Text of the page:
Martha, a 35-pound Lab-pit bull mix who was 15-plus years old, died recently. Liz Soares adopted her as a puppy from the Kennebec Valley Humane Society in Augusta. Liz Soares photo

The young woman passed us slowly in her car. A grin broadened on her face. In the back seat, a child peered out. She was smiling, too.

My husband, Paul, and I were walking our dog, Martha, around the block. She was a 35-pound Lab-pit bull mix, mostly black, though at 15-plus years, her snout had grown white. As she trotted along, Martha wore her olive-green L.L.Bean dog coat, which seemed to be made of the same material as their human field jackets.

Of course, the woman and child were beaming.

I felt a sense of pride. Martha had been steadily aging and developing new issues over the past six months. But she still relished her walks and meals. Paul and I were working hard to keep her going.

After we were back inside the house, after Martha shared a variety of treats with her feline housemates, reality set back in. She wedged herself into a corner, while trying to drink some water, and couldn’t figure out how to get out. It was not the first time.

We said goodbye to Martha two weeks later. Paul and I were able to set a date with her veterinarian, and the process went as smoothly and peacefully as we could have hoped. I wondered if we were acting too soon, but, in retrospect, we were right on time. A little later and we might have ended up in the emergency clinic, a scenario I had dreaded.


My head tells me we did what was necessary and right, that Martha lived a long and wonderful life. That she is in a better place. My heart is simply broken.

I tell myself I need to think about how hard life had become for her in the end. Last June, I wrote a column about Martha. She was showing signs of aging, but insisted on jumping down the three steps into the den, which was her hangout. Martha prided herself on making a seamless leap onto the sofa. Of course, at her age, she didn’t always make it, but I had to admire her indomitable spirit. I imagined her motto was, “Gotta fly!”

By October, however, Martha’s problems had grown more serious. As the holidays approached, I wondered how much time she had left. But we didn’t give up. We just kept trying to make accommodations.

When Martha developed some bladder incontinence, I tried cranberry treats. I believe they worked, because after a week of taking them, she never had another urinary accident, except one when trying to tell us she needed to go, but we were trying to decide whether Paul needed to go to urgent care for a tetanus booster because of an encounter with a nail.

Martha also took Cosequin treats to help with her mobility, although I think her problem was more one of balance than stiffness. Her declining eyesight probably also contributed to the trouble she was having locating her food and water bowls and crashing into the space heater.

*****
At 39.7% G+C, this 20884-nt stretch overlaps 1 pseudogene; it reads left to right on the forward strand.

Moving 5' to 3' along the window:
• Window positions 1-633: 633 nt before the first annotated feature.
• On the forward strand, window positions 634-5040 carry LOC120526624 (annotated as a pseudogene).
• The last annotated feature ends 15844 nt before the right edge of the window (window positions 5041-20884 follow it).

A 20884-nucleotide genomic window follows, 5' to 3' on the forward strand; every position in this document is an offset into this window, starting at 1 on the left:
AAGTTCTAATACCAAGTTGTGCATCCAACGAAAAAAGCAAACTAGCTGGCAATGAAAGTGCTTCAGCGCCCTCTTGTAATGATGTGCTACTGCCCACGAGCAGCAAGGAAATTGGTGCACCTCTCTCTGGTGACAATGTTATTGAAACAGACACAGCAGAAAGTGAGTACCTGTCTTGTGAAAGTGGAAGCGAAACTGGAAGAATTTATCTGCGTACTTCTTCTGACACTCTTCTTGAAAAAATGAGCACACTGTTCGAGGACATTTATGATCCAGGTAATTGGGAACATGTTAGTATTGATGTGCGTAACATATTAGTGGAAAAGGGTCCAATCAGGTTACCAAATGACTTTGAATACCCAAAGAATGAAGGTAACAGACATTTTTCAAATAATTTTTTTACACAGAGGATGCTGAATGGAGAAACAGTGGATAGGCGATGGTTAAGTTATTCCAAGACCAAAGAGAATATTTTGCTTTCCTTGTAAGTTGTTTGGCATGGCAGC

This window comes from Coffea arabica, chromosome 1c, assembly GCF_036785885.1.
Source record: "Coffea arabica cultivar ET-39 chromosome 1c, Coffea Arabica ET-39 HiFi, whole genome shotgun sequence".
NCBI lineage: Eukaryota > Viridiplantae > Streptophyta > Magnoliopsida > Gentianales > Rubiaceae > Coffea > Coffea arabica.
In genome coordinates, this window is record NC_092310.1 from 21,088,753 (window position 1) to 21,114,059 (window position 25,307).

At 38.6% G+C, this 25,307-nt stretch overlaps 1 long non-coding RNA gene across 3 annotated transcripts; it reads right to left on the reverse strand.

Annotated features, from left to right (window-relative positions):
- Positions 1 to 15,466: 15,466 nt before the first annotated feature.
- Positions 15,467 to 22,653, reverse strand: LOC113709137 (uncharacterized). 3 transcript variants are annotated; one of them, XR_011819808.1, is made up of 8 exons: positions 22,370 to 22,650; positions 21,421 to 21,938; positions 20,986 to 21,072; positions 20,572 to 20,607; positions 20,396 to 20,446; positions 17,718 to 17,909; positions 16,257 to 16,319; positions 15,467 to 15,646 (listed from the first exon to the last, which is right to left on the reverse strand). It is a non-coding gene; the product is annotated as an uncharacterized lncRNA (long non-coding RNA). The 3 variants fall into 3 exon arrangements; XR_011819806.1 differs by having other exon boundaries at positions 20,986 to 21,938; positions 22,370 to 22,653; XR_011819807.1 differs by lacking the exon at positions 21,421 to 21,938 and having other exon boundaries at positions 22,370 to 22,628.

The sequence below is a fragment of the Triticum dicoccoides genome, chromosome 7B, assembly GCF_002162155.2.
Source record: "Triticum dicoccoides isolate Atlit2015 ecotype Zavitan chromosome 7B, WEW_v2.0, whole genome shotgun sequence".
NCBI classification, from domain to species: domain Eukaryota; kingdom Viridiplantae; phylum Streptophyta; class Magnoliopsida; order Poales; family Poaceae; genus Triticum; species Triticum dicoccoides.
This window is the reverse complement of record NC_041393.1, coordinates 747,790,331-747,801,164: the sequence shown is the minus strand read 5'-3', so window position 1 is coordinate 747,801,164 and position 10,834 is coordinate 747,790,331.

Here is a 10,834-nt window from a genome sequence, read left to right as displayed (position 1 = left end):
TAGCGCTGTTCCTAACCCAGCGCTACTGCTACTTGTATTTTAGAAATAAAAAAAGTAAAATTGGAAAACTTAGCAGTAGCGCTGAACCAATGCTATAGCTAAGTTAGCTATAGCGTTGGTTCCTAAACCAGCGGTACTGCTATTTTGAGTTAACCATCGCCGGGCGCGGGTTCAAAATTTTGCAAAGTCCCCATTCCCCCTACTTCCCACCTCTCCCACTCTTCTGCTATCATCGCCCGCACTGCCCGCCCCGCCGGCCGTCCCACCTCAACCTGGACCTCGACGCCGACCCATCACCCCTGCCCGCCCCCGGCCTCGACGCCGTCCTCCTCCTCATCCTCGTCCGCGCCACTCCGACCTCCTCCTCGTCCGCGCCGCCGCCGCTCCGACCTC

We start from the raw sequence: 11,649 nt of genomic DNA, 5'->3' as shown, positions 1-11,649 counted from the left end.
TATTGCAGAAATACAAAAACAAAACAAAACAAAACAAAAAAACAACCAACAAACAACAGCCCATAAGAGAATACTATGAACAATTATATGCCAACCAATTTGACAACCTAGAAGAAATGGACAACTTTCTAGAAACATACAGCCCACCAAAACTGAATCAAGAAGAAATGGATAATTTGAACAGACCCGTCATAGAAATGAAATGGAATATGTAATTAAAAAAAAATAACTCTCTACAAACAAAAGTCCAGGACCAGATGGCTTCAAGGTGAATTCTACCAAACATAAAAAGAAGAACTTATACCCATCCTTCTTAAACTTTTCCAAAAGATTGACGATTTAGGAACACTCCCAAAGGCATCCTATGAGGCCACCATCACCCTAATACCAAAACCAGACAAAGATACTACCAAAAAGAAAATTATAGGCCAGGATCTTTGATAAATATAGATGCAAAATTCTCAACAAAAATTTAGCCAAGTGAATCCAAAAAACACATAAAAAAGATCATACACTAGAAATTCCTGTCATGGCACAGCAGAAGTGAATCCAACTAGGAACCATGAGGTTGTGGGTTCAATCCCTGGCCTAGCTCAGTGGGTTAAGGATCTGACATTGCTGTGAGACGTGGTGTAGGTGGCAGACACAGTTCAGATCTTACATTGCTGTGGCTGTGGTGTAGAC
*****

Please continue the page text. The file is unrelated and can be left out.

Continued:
We commandeered every Waterhog mat we had in the house, and arranged them where Martha was likely to fall. Eventually, though, we had to put her food and water bowls on a low chest in the kitchen so she could eat more comfortably. We moved the cats’ water fountain upstairs after Martha ran into it several times, dumping gallons of water onto the floor.


There wasn’t anything we could do about the way Martha would wander around the house at times. We told ourselves to assume that when she paced, she needed to go to the bathroom or wanted water. But sometimes we just didn’t know why. Nothing soothed her. Maybe she heard one of us say something about going somewhere? We finally concluded it was canine cognitive disorder.

For months, Paul and I didn’t leave the house together for more than an hour. We were afraid to leave Martha alone.

At the end of January, we took Martha in for a wellness check. Except for some weakness in her back legs, she was in good shape overall for a dog her age. Of course, her vet was concerned about her decline, but he assured us we were doing all we could do.

And we continued to do that for another month.

Martha truly lived a charmed life. She came to us straight out of her litter at the Kennebec Valley Humane Society in Augusta. (All of our other dogs had previous hardships.) Once at home, Martha bonded immediately with her big brother, Aquinnah, a chocolate Lab who allowed her to sleep on his back for the rest of his life. She had no major illnesses, no major infirmities until the very end. Paul was retired by the time we adopted her, so she never even had to spend workdays alone.

Martha was fun, super energetic and determined not to let her advanced age slow her down. I learned so much from her. I loved her.

I am crying as I write this, but I am also telling myself not be be maudlin. To live a long life, to have known love and joie de vivre, to exit peacefully with your loved ones by your side — who can ask for more? It is all I ever wanted for our Martha, since the day we brought that tiny bundle home so many years ago.

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